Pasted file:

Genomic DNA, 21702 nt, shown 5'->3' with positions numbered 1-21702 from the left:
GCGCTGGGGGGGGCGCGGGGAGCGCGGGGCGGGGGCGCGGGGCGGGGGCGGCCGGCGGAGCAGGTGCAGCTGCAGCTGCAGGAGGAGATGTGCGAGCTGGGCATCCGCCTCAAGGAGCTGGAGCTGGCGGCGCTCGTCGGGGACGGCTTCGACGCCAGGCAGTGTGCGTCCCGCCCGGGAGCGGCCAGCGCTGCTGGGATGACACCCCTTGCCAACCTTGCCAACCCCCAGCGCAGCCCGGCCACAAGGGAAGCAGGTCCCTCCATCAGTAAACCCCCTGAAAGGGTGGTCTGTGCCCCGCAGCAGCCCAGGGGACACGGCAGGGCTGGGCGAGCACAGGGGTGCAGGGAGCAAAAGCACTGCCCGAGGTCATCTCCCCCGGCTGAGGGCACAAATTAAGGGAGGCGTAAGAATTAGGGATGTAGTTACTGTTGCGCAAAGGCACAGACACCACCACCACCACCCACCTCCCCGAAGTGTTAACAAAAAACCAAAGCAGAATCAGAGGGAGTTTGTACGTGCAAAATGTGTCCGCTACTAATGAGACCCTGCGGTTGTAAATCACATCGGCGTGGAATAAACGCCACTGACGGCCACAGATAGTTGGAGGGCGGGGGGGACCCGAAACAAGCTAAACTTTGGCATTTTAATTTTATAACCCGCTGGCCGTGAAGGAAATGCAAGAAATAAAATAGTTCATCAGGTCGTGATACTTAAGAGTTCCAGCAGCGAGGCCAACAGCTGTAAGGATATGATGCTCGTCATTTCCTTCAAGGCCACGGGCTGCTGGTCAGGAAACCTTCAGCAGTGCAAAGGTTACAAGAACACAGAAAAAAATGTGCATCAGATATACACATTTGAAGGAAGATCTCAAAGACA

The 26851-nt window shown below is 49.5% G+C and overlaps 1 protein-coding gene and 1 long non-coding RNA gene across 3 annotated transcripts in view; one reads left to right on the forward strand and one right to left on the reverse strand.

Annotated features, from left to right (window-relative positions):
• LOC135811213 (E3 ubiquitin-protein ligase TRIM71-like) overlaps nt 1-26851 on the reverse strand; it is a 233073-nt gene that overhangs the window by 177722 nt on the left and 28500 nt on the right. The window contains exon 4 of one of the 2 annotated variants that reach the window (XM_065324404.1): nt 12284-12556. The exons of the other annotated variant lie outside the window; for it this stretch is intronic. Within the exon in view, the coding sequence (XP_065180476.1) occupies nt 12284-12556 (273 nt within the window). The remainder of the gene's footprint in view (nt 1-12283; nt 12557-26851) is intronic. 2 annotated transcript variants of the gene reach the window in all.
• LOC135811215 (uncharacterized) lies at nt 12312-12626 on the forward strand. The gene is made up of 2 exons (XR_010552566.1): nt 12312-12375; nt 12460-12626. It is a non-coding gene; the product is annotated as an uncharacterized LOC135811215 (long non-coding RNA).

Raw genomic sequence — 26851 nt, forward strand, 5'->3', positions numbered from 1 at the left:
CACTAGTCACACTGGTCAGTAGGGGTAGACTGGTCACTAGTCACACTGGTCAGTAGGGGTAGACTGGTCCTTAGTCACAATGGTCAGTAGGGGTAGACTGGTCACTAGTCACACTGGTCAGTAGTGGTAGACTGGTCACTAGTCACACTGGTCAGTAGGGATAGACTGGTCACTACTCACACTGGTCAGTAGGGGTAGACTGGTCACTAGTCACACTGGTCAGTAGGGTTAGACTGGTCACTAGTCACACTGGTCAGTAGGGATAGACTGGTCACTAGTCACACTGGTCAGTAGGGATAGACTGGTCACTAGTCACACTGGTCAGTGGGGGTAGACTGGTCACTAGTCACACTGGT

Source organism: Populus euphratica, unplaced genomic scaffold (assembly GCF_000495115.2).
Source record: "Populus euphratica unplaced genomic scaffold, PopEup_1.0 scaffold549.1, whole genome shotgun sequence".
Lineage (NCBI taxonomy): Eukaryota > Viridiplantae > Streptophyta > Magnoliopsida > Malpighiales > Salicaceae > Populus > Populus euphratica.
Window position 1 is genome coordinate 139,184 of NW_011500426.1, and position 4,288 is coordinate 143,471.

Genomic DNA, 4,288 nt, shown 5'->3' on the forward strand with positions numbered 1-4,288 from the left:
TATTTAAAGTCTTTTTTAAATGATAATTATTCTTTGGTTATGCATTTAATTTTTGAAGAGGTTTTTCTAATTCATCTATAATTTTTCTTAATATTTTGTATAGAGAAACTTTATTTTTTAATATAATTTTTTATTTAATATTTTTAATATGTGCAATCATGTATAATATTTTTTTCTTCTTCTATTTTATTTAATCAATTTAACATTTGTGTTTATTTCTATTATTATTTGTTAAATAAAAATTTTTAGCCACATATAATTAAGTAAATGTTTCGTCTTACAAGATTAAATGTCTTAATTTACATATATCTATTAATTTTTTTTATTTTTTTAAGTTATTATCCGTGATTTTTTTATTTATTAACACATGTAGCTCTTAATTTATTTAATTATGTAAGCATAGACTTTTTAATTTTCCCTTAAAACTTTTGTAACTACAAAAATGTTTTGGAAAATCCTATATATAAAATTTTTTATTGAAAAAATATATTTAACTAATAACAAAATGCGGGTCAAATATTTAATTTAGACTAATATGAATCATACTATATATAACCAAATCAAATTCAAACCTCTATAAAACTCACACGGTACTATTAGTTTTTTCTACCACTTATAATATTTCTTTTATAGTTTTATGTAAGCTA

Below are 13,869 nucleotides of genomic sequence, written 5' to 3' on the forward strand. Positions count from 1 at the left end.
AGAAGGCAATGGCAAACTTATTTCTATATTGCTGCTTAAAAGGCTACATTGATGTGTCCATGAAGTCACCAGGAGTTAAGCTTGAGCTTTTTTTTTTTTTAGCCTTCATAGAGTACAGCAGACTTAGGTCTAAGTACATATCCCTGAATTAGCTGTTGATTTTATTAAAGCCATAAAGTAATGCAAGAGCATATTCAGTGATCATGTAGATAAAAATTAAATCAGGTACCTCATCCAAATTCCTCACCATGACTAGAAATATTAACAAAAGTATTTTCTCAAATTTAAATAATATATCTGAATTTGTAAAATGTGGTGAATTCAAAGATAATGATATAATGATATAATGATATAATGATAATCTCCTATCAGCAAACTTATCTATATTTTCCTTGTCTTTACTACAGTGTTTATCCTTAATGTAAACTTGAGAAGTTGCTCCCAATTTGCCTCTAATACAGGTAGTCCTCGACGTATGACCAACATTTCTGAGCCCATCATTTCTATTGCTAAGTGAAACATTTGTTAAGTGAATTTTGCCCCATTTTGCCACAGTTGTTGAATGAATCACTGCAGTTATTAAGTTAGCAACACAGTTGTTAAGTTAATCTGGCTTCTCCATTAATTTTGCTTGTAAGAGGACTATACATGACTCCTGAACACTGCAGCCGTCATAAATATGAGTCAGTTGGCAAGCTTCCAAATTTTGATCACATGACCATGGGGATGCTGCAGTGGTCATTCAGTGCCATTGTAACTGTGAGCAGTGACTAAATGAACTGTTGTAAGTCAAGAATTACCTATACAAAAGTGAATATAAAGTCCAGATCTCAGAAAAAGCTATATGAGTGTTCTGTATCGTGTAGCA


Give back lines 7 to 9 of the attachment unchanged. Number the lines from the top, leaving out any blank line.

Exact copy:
Raw genomic sequence — 26851 nt, forward strand, 5'->3', positions numbered from 1 at the left:
CACTAGTCACACTGGTCAGTAGGGGTAGACTGGTCACTAGTCACACTGGTCAGTAGGGGTAGACTGGTCCTTAGTCACAATGGTCAGTAGGGGTAGACTGGTCACTAGTCACACTGGTCAGTAGTGGTAGACTGGTCACTAGTCACACTGGTCAGTAGGGATAGACTGGTCACTACTCACACTGGTCAGTAGGGGTAGACTGGTCACTAGTCACACTGGTCAGTAGGGTTAGACTGGTCACTAGTCACACTGGTCAGTAGGGATAGACTGGTCACTAGTCACACTGGTCAGTAGGGATAGACTGGTCACTAGTCACACTGGTCAGTGGGGGTAGACTGGTCACTAGTCACACTGGT

Source organism: Populus euphratica, unplaced genomic scaffold (assembly GCF_000495115.2).